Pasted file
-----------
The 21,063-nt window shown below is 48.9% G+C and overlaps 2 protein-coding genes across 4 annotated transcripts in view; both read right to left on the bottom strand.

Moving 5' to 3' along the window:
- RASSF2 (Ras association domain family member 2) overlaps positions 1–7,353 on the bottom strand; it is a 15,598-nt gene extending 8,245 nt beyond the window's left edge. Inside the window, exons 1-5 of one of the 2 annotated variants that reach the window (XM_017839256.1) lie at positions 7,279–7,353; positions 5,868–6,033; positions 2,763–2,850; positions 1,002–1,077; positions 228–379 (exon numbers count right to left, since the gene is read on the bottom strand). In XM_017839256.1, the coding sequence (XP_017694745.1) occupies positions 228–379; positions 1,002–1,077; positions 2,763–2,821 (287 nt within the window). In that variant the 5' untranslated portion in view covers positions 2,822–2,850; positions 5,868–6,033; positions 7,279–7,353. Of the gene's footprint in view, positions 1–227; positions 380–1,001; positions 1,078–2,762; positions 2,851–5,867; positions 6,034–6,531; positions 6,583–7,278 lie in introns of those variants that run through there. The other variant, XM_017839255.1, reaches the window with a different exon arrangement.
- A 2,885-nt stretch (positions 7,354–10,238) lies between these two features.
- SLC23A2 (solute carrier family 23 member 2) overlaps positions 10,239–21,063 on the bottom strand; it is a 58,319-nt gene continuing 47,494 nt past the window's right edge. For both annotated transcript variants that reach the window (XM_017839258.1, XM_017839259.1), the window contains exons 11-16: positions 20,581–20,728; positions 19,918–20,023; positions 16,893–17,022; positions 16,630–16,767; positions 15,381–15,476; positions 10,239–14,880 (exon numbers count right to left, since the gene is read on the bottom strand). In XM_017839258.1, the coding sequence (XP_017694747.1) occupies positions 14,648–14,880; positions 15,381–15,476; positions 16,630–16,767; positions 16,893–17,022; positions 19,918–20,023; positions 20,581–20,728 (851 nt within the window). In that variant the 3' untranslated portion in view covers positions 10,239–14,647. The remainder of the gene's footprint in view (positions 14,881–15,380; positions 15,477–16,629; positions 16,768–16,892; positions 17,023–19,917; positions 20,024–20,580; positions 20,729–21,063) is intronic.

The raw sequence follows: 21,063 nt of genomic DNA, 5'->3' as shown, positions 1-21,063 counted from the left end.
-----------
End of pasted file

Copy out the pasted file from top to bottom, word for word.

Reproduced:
The 21,063-nt window shown below is 48.9% G+C and overlaps 2 protein-coding genes across 4 annotated transcripts in view; both read right to left on the bottom strand.

Moving 5' to 3' along the window:
- RASSF2 (Ras association domain family member 2) overlaps positions 1–7,353 on the bottom strand; it is a 15,598-nt gene extending 8,245 nt beyond the window's left edge. Inside the window, exons 1-5 of one of the 2 annotated variants that reach the window (XM_017839256.1) lie at positions 7,279–7,353; positions 5,868–6,033; positions 2,763–2,850; positions 1,002–1,077; positions 228–379 (exon numbers count right to left, since the gene is read on the bottom strand). In XM_017839256.1, the coding sequence (XP_017694745.1) occupies positions 228–379; positions 1,002–1,077; positions 2,763–2,821 (287 nt within the window). In that variant the 5' untranslated portion in view covers positions 2,822–2,850; positions 5,868–6,033; positions 7,279–7,353. Of the gene's footprint in view, positions 1–227; positions 380–1,001; positions 1,078–2,762; positions 2,851–5,867; positions 6,034–6,531; positions 6,583–7,278 lie in introns of those variants that run through there. The other variant, XM_017839255.1, reaches the window with a different exon arrangement.
- A 2,885-nt stretch (positions 7,354–10,238) lies between these two features.
- SLC23A2 (solute carrier family 23 member 2) overlaps positions 10,239–21,063 on the bottom strand; it is a 58,319-nt gene continuing 47,494 nt past the window's right edge. For both annotated transcript variants that reach the window (XM_017839258.1, XM_017839259.1), the window contains exons 11-16: positions 20,581–20,728; positions 19,918–20,023; positions 16,893–17,022; positions 16,630–16,767; positions 15,381–15,476; positions 10,239–14,880 (exon numbers count right to left, since the gene is read on the bottom strand). In XM_017839258.1, the coding sequence (XP_017694747.1) occupies positions 14,648–14,880; positions 15,381–15,476; positions 16,630–16,767; positions 16,893–17,022; positions 19,918–20,023; positions 20,581–20,728 (851 nt within the window). In that variant the 3' untranslated portion in view covers positions 10,239–14,647. The remainder of the gene's footprint in view (positions 14,881–15,380; positions 15,477–16,629; positions 16,768–16,892; positions 17,023–19,917; positions 20,024–20,580; positions 20,729–21,063) is intronic.

The raw sequence follows: 21,063 nt of genomic DNA, 5'->3' as shown, positions 1-21,063 counted from the left end.